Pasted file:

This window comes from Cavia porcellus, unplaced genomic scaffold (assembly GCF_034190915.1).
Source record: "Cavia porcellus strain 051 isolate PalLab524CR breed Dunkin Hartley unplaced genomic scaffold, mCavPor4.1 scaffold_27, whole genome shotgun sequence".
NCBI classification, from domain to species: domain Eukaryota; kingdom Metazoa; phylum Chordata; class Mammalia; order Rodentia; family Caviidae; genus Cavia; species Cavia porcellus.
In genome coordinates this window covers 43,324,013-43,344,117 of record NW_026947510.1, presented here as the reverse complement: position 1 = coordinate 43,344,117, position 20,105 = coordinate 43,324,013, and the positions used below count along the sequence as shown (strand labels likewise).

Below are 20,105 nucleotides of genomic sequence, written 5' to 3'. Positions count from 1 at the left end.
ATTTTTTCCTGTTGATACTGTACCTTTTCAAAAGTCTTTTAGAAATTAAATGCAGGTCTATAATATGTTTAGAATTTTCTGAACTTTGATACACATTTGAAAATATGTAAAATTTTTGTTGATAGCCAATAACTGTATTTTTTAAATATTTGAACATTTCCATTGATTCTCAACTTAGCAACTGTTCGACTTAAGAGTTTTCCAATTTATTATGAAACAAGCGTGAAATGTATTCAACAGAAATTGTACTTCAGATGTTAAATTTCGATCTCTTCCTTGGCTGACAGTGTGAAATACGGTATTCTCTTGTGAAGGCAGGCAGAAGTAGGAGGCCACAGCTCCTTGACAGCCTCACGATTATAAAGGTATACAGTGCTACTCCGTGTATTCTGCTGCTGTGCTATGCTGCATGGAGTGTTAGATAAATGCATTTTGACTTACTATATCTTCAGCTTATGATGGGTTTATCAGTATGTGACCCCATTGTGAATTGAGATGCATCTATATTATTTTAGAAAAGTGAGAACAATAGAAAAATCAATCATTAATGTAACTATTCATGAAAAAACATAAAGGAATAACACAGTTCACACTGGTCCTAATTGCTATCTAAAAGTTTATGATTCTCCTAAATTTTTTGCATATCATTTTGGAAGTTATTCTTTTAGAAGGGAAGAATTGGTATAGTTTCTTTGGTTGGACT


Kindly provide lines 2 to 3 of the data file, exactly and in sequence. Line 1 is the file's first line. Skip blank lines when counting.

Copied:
Source record: "Cavia porcellus strain 051 isolate PalLab524CR breed Dunkin Hartley unplaced genomic scaffold, mCavPor4.1 scaffold_27, whole genome shotgun sequence".
NCBI classification, from domain to species: domain Eukaryota; kingdom Metazoa; phylum Chordata; class Mammalia; order Rodentia; family Caviidae; genus Cavia; species Cavia porcellus.